Some stakeholders are now looking to the non-profit community to bolster confidence and demonstrate that we are fully invested in accountability and oversight in all areas of our operations – from fund and friend-raising to governance and volunteer and staff management and everything in between. So where do we find a useful frame of reference that could address potential concerns of stakeholders?

The Better Business Bureau Wise Giving Alliance created ‘Standards for Charitable Accountability’ to assist donors in making sound giving decisions and to encourage fair and honest solicitation practices, to promote ethical conduct by charitable organizations, and to advance support of philanthropy.

The 20+ standards help stakeholders explore themes related to measuring effectiveness, finances, fundraising and informational material, and how an organization answers questions about itself and its practices. By working through the standards, an organization should be able to help stakeholders gain a clearer understanding of how an organization:

· is governed
· spends its money
· applies truthfulness in their representations, and
· discloses basic information to the public

To learn more visit http://www.bbb.org/us/Charity-Standards/

Social Media Policies to Share

This article first appeared in Volunteer Victoria’s E-Link newsletter on March 11, 2011. Sign up for E-Link and keep current with news and information from Volunteer Victoria.

When Volunteer Victoria developed its Social Media Policies a year ago we shared these widely with our member agencies as we realized that few organizations had guidelines in place.

Since that time there has been a virtual explosion in non-profit uptake of social media tools for everything from information sharing to marketing and fundraising. With this rapidly increased use of social networking, we’re frequently being asked again about our policies.

So, this seems like a good time to redistribute these documents. The first is our Social Media Communications Guidelines that lays out what can and what can’t be posted on our Blog, Facebook pages, Twitter, etc.

The second is our Social Media Personnel Policies. We approached policy development from a positive and proactive stance, believing that our staff and volunteers are our best ambassadors and promoters.

As such, we recognized there were new opportunities to share our story. Through their external relationships, our staff and volunteer team have the potential to add value to the work of our organization and enhance our image.

In addition to our own policies and guidelines,  we’ve also provided links to a few sites that we thought had useful information on this topic:

– Numerous examples of social media policies from Social Media Governance

– Social Media Policy Elements from Mashable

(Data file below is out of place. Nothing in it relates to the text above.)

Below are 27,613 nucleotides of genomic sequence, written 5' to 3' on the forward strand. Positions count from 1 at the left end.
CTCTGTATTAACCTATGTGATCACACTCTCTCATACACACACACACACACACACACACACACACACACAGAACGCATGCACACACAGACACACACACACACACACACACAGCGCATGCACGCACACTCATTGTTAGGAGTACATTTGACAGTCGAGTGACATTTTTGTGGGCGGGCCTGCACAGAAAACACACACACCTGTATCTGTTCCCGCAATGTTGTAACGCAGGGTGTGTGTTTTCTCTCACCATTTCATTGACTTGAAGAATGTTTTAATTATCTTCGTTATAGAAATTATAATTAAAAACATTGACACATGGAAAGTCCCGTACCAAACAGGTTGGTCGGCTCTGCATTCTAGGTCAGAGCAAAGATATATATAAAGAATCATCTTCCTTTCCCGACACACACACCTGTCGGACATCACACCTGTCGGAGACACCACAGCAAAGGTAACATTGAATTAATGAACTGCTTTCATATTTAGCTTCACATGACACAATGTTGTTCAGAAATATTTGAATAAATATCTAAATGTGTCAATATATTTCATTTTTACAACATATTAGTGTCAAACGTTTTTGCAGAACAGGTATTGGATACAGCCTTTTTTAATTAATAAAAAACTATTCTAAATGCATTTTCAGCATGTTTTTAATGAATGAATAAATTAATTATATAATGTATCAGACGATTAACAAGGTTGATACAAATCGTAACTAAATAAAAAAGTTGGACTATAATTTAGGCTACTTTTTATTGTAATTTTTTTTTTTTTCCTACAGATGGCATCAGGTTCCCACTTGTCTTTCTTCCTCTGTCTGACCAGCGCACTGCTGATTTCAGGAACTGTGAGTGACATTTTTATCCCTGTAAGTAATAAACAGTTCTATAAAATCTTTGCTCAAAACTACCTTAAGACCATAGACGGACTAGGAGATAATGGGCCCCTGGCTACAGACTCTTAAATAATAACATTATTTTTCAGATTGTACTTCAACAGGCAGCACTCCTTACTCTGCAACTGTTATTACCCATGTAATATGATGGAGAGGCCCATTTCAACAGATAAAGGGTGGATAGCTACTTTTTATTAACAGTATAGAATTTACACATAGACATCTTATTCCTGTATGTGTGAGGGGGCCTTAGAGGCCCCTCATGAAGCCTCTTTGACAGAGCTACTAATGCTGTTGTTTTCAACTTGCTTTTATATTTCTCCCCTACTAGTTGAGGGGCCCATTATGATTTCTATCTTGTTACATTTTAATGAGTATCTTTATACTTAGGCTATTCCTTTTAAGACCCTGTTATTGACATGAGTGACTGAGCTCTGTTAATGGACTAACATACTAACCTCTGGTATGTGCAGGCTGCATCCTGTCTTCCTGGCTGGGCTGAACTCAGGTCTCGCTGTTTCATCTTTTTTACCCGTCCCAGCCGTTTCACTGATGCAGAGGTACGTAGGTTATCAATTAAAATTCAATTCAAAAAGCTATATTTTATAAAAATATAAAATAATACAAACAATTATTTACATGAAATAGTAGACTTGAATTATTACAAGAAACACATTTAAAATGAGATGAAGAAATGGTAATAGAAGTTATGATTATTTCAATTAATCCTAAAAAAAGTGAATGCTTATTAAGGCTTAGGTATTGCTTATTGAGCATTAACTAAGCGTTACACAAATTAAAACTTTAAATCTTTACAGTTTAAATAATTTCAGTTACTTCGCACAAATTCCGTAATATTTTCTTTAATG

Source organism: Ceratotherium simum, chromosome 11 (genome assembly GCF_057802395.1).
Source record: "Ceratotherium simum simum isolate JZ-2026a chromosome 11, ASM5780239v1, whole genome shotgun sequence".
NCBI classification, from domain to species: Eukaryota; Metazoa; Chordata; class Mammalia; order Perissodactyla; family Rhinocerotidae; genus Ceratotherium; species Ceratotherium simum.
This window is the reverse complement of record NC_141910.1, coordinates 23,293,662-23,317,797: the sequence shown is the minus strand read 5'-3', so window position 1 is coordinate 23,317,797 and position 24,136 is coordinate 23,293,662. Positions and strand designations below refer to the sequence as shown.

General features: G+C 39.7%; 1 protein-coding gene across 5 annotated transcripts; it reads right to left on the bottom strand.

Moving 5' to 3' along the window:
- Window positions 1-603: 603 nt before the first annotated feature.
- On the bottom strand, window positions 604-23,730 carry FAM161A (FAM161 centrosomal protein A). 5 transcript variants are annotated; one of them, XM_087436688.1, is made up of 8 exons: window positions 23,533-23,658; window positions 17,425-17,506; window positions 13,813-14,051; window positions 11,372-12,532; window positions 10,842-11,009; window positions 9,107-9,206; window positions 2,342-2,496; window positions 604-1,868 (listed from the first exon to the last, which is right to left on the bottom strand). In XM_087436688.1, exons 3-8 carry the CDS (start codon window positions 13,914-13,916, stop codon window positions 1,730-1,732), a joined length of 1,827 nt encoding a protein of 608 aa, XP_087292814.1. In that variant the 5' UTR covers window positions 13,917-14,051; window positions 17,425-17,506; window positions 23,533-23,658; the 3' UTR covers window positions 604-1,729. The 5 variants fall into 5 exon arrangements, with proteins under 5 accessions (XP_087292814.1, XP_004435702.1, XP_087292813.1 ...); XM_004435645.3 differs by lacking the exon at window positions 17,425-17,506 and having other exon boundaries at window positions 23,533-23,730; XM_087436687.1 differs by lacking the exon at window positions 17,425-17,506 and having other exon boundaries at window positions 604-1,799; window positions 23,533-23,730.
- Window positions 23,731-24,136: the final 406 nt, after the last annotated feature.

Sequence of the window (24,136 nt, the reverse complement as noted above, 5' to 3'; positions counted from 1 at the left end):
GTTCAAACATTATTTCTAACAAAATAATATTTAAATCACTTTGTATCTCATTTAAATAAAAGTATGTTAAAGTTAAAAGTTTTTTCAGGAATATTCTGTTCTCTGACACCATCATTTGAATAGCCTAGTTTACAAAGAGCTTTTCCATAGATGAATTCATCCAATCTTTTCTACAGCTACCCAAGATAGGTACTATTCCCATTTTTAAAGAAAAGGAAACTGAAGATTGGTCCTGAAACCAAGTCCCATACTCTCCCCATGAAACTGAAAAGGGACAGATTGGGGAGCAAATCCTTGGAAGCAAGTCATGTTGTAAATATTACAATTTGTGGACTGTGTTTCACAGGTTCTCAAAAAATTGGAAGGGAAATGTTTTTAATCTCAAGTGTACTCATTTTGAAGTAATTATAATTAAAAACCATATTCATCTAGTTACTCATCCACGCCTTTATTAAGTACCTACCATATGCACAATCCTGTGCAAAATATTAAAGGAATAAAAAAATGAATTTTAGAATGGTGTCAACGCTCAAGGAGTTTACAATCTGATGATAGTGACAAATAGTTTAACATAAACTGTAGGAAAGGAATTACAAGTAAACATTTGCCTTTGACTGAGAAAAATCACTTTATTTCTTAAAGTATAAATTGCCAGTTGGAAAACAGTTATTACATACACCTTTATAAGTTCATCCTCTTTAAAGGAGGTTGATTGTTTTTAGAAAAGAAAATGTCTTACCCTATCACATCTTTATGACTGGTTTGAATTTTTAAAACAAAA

– A listing of social media policies from 100 organizations by Social Media Today

– Best Practices for Social Media Policy from Society for New Communications Research

Imagine Canada: Sector Monitor

This post first appeared in Volunteer Victoria’s E-Link newsletter on February 11, 2011. Sign up for E-Link and keep current with news and information from Volunteer Victoria.

Imagine Canada released its third Sector Monitor report last week. This ongoing project tracks the health and vitality of Canada’s nonprofit sector, with a focus on the impact of the economic downturn.

The first survey was conducted in late 2009, the second in mid-2010 and the third in fall 2010. The findings of this latest report are compared to those of the previous two.

Key findings are:

Challenges for Service Demand – over half of the organizations continue to experience increased demand for service, up 10% from late 2009.

Stress Levels – the percentage of agencies reporting high stress levels is down slightly from mid 2010 (14% of agencies compared to 17% in mid 2010). However, looking at the findings by province, BC has the greatest percentage of nonprofits reporting high stress (19% of agencies).

Revenues Stagnating, Expenses Increasing – organizations were most likely to report that their revenues are unchanged and their expenses have increased. Twenty percent of those surveyed anticipate that they will have difficulty covering their expenses this year and 24% anticipate difficulty for next year.

In comparison, businesses reported increased operating revenues over the past year.

Small Organizations Losing Staff – over half of the organizations report that staff levels have held steady over the period surveyed. However, organizations with between 1 – 4 staff have consistently reported decreases since 2009.

Confidence in the Future – over a quarter of the organizations predict they will be stronger in 3 -4 months, while just under half predict they will be stronger in a year.

Excerpted from Imagine Canada’s Sector Monitor.

New Policy on Criminal Record Checks

As we have been hearing from our agencies, this screening enhancement has had a significant impact on their volunteer recruitment process.

Due to the extra work volume generated, there have been lengthy delays in getting criminal records checks processed. This has resulted in programming delays and in some cases loss of prospective volunteers.

Apparently, there have also been some challenges at the other end for the RCMP who manage this piece. There have been issues, in particular, where private screening companies are contracted by the agency to process the PRCs. Other issues are with regard to incomplete information provided by the agency/volunteer.

Volunteer Canada, on behalf of the sector is meeting with representatives of the RCMP branch that is stewarding this screening initiative to endeavour to address some of these issues.

In the interim, some information resources are now available that may answer some questions for agencies.

One of these is the Criminal Records Factsheet produced by the Canadian Police Information Centre. This Q and A sheet provides information on the new policy for criminal records checks and vulnerable sector verifications.

Volunteer Canada has also provided an information sheet on this new policy implementation, that was produced by Volunteer Alberta for its members.

The full policy on Canadian Criminal Real Time Identification Services is also available for download. This is the policy that mandates how dissemination of criminal record information is managed.

Volunteer Canada hopes to have further information available in the near future and when this is available we will pass this along to our agencies.